“I knew it, I knew you were going to be angry,” she said and started to cry.

I: So you were moved and consoled the girl.

M: Not so quickly. But I didn’t see any reason to be cruel to her. I saw that she was emotionally lost.

I: What did you do with her?

M: I walked her to the railway station, bought her a train ticket to Opole, because she had spent all her money while staying in Wrocław, and then I put her on the train. I also waited till the train departed to make sure she really went home.

I:  Did you call her mother?

M: I wanted to, but the girl begged me to spare her the humiliation. So I didn’t.

I: Did she harass you again?

M: No. That was the last time I ever saw her.

I: Have you had other stalkers?

M: No, at least not another one who succeeded to get into my personal life.  But I had many admirers.

I: What is the difference?

M: Stalkers harass you; admirers adore you; but both want to go to bed with you.

I: Ha, ha, ha. Really?

M: Really. Ha, ha, ha.

I: Aren’t admirers potential stalkers?

M: No. I wouldn’t say so. But you can never know for sure who is the stranger waiting for you after the performance at the back door of the theater, with a bouquet of flowers.

I: Yeah?

M: Yeah . . .

I: What?

M: Ah, there was a girl who used to regularly send me flowers backstage with perfumed love letters attached to them.

I: How sweet.

M: She wanted to meet with me.

I: Did you?

M: No.

I: Why not?

M: She was too much for me.

I: What do you mean?

M: Her letters were passionate yet very exalted; it was unreal for me.

I: She was in love with you.

M: She was in love with Dionysus, not with me.

I: Was that a problem?

M: No, it was not a problem that she was in love with Dionysus—falling in love with the character is what the audience does. But she didn’t see the difference between Dionysus and me, the actor who performed it, and that was a problem. She mistook me with the role I was playing on the stage and wanted to have a date with me. But I was not into performing Dionysus and the Guest in real life for my exalted admirers.

I: Did she harass you?

M: No, not by any means. Although she was very persistent in pursuing me, she never imposed herself but only made herself available.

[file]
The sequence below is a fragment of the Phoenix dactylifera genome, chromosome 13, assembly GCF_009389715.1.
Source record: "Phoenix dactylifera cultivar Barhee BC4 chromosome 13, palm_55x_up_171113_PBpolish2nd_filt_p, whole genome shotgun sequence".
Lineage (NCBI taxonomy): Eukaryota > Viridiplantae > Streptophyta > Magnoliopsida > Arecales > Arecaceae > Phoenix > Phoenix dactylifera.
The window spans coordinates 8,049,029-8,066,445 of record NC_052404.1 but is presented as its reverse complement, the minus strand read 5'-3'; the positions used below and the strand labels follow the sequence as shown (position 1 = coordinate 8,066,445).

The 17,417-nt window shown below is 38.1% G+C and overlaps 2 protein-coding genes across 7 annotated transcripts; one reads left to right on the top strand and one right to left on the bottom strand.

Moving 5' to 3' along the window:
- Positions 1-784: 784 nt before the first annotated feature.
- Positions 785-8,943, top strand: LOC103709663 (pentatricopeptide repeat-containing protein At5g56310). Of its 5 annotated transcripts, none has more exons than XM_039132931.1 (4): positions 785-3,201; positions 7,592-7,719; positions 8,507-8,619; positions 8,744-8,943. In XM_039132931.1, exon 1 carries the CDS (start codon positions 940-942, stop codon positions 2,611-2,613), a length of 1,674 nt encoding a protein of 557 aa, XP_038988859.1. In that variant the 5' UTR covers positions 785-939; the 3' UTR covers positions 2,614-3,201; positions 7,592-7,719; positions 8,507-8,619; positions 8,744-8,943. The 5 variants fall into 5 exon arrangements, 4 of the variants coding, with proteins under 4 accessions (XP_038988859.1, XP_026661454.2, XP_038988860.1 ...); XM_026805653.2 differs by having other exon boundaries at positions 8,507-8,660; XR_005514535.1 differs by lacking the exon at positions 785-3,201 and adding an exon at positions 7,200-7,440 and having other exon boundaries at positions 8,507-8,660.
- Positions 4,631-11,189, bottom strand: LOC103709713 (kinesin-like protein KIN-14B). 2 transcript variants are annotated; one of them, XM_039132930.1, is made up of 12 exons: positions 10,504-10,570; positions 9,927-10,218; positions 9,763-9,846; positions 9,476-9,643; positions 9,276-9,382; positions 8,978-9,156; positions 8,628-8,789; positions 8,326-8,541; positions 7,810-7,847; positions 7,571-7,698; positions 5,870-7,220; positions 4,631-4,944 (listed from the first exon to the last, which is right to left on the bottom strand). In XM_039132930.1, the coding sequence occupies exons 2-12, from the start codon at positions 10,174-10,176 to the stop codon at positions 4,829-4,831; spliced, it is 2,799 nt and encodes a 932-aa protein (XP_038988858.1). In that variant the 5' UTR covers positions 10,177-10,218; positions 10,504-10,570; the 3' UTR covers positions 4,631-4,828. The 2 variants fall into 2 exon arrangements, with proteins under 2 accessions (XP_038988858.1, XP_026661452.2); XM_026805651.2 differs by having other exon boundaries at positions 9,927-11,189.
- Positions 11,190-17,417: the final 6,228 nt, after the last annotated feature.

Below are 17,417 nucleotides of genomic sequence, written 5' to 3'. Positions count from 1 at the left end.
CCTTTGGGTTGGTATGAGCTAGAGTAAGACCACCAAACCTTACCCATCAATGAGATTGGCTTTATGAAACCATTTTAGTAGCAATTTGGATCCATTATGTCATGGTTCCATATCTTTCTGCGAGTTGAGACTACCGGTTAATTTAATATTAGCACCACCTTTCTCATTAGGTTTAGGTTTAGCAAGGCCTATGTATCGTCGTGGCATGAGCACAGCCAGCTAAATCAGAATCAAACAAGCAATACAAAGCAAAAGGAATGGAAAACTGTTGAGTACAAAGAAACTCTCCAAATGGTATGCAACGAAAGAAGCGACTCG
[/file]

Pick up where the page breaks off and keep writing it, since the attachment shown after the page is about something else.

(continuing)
I: How?

M: After sending me flowers with letters, in which she entreated me to meet her after the show, she would wait for me near the back door of the theater, standing at a distance of fifty to a hundred yards in some dark spot in the alley. Curiously, she would never approach me or cross my path when I was coming out of the theater, but instead she waited for me to approach her.

I: Could you see what she looked like?

M: I could see her shadowy figure, but not her face. She used to wear strange, stylish hats with brims that cast an additional shadow on her face. And, once or twice, I saw a veil on her face when I passed by her at a closer distance.

I: How mysterious.

M: It was her style.

I: Was it intriguing?

M: Theatrical rather.

I: So you never found out who she was?

M: Yes, I found out, but not till twenty-seven or twenty-eight years later.

I: How did it happen?

M: It happened during a visit to Poland while I was attending the opening of the Salvador Dali drawing exhibition at the City Hall Museum in Wrocław. Suddenly a stylishly dressed, middle-aged woman approached me and said, “It was me who was sending you flowers during Arriving Tomorrow.”

To that I answered, “There were many girls and women who sent me flowers at that time, which one were you?”

I: What did she say to that?

M: She playfully made a face and said, “I was the one who, altogether, sent you twelve bouquets of flowers with perfumed letters. Do you remember now?”

“I think that I remember now,” I said.

“I also sent you a cactus to the headquarters of the WPT. Do you remember the cactus?” she asked.

“I do.”

“The cactus was supposed to be for goodbye,” she explained.” “I sent it in anger because you didn’t want to meet with me. But then I couldn’t help myself and sent you some more flowers.”

“I know,” I said.

Then she formally introduced herself, “My name is Małgorzata. I am a glass artist” and so on. She invited me to her exhibition that was being held at the same museum but on a different floor.

I: Did you attend it?

M: What?

I: Her exhibition.

M: Yes I did.

I: How was it?

M: Her glass was very beautiful. She is a very talented artist.

I: Do you keep in touch with her?

M: Yes, I do. We became friendly and wrote letters via email to each other.

I: Did you ask her why she wanted to meet with you during Arriving Tomorrow?

M: Yes, I did.

I: What did she say?

M: She wrote me a passionate letter about it and told me everything.

I: Can you read her letter for me?

M: Certainly, I can. I already asked Małgosia (Małgorzata’s nickname) for permission to print her letter in an English translation in this interview and she agreed.

I: How so?

M: She said, “I am little bit ashamed of my youthful raptures, but what the heck—I agree. After all it was such a beautiful thing.”

I: Please, read her letter.

M: Here it is:

Małgosia’s Letter Translated into English

Hi Christopher,

How are you coping with your flu? I hope you feel better because you will need a lot of strength to take what you asked for. But you want it, so you deserve to get it.

This letter is a present that I lay under your Christmas tree. It is my honest recollection, though it may not be quite accurate because a lot of time has passed, but it is certainly sincere. It will, doubtlessly, feed your vanity.